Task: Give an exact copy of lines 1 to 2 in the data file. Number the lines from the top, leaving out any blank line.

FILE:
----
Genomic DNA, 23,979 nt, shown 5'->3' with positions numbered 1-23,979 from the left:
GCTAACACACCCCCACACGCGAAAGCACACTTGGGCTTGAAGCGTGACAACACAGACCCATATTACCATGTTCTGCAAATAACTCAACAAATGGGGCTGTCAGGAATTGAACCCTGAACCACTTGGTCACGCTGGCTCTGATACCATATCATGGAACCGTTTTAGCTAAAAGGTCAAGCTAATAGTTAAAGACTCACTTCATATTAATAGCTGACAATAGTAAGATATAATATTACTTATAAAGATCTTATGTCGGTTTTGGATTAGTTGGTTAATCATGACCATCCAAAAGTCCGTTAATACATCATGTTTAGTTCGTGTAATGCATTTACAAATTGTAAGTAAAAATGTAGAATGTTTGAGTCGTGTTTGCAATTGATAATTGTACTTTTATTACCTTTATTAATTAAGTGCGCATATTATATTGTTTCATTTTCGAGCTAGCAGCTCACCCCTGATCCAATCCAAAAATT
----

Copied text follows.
Genomic DNA, 23,979 nt, shown 5'->3' with positions numbered 1-23,979 from the left:
GCTAACACACCCCCACACGCGAAAGCACACTTGGGCTTGAAGCGTGACAACACAGACCCATATTACCATGTTCTGCAAATAACTCAACAAATGGGGCTGTCAGGAATTGAACCCTGAACCACTTGGTCACGCTGGCTCTGATACCATATCATGGAACCGTTTTAGCTAAAAGGTCAAGCTAATAGTTAAAGACTCACTTCATATTAATAGCTGACAATAGTAAGATATAATATTACTTATAAAGATCTTATGTCGGTTTTGGATTAGTTGGTTAATCATGACCATCCAAAAGTCCGTTAATACATCATGTTTAGTTCGTGTAATGCATTTACAAATTGTAAGTAAAAATGTAGAATGTTTGAGTCGTGTTTGCAATTGATAATTGTACTTTTATTACCTTTATTAATTAAGTGCGCATATTATATTGTTTCATTTTCGAGCTAGCAGCTCACCCCTGATCCAATCCAAAAATT